Kotlin from JavaScript perspective

#30DaysOfKotlin learning program

1) Semicolons are optional

just like JavaScript. Although personally, I am not a fan of this optional semicolon feature, but if you are used to skipping those semicolons Kotlin has a warm welcome message right there for you.

fun helloKotlinWorld() {
println("Hello Kotlin world!")
// Hello Kotlin world!

2) Strings must be double-quoted

In JavaScript, we have the freedom to create strings with either double or single quotes. I personally prefer single quotes for consistency. And this lead to errors while writing the first hello world program for me. Proof below:

3) Strongly typed

One needs to explicitly typecast whenever required.

4) Variable declaration

Two types of variables are supported by Kotlin — changeable and unchangeable.

  • var — It can be both assigned and changed whenever you want.
  • val — It is similar to theconst in JavaScript. We can assign value only once. If you try to assign something again, you get an error. However, the value can be changed
// var example
var language = "English"
language = "Hindi"
// val exampleval lang = "English"
lang = "Hindi"
error: val cannot be reassigned
lang = "Hindi"
// reassigning a val throws error
val myList = mutableListOf("React", "Vue", "Svelte");
myList = mutableListOf("Node", "Deno");
error: val cannot be reassigned
// changing the content of val works fine
val list = mutableListOf("React", "Vue", "jQuery", "jQuery");
[React, Vue, jQuery, Node]

5) `when` statement

The when statement is similar to switch in JavaScript, but it automatically breaks at the end of each branch. Conditions in a when statement can use ranges, too.

var day = 0;

when (day) {
0 -> println("Sunday!")
in 1..4 -> println("Weekdays")
else -> println("Weekend!!") // default
// output: Sunday!

6) array concatenation using + operator

Using + operator for concatenation is very intuitive and while it is used only for strings in JavaScript, Kotlin extends this to concat arrays as well. Cool feature, I must say :)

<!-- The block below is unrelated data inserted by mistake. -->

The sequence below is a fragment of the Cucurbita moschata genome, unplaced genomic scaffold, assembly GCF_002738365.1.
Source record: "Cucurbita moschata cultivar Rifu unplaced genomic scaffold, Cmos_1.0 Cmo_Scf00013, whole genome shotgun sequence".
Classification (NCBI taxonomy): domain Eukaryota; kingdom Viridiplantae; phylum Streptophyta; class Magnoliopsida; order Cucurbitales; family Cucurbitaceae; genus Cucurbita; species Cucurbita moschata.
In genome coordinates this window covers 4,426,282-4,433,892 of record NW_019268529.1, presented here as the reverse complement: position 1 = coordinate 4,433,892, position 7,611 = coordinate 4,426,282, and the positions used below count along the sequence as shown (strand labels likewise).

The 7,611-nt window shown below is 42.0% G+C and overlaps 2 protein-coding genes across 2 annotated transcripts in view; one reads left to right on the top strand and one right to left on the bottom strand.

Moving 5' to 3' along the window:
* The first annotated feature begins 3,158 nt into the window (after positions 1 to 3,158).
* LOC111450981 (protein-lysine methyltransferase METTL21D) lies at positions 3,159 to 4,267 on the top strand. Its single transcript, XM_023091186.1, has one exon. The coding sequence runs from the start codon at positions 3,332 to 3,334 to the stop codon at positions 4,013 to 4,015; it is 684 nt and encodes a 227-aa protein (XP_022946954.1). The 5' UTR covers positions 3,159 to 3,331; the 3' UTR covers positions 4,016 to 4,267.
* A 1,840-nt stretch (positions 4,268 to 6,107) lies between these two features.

val arr1 = intArrayOf(1,2,3);
val arr2 = intArrayOf(4,5,6);
val concatenatedArr = arr1 + arr2;
// result: [4, 5, 6, 1, 2, 3]

7) array loops

The for loop is used to iterate through ranges, arrays, etc.and if you need to access index, call the withIndex method on the array.

val lang = arrayOf("C", "C++", "Java")
for (item in lang) {
print(item + " ")
// result: C C++ Javaval lang = arrayOf("C", "C++", "Java")
for ((index, item) in lang.withIndex()) {
println("$index -> $item\n")
// result below:0 -> C
1 -> C++
2 -> Java
var lang = "Kotlin"
for (c in lang) {
// result below:

8) Repeat

Kotlin also has repeat loops that execute the code for a given number of times.

repeat(2) {
println("Learning kotlin\n")
// result
Learning kotlin
Learning kotlin
repeat(0) {
println("This will not be printed\n")

9) Compact functions,

or single-expression functions, are a pattern in Kotlin which look quite similar to the single line arrow functions in javaScript with some syntactical differences.

/// KOTLIN single expression functions
fun isEven(num: Int) = num % 2 == 0;
// result
res0: kotlin.Boolean = false
/// JAVASCRIPT single line arrow functions
const isEven = (num) => num % 2 == 0;
// result: false



Web Developer, Accessibility Advocate, Google Developers Expert, MDE @Cloudinary. https://.anuradhakumari.com/ ‘Choose RIGHT over easy, always!’

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Anuradha Kumari

Web Developer, Accessibility Advocate, Google Developers Expert, MDE @Cloudinary. https://.anuradhakumari.com/ ‘Choose RIGHT over easy, always!’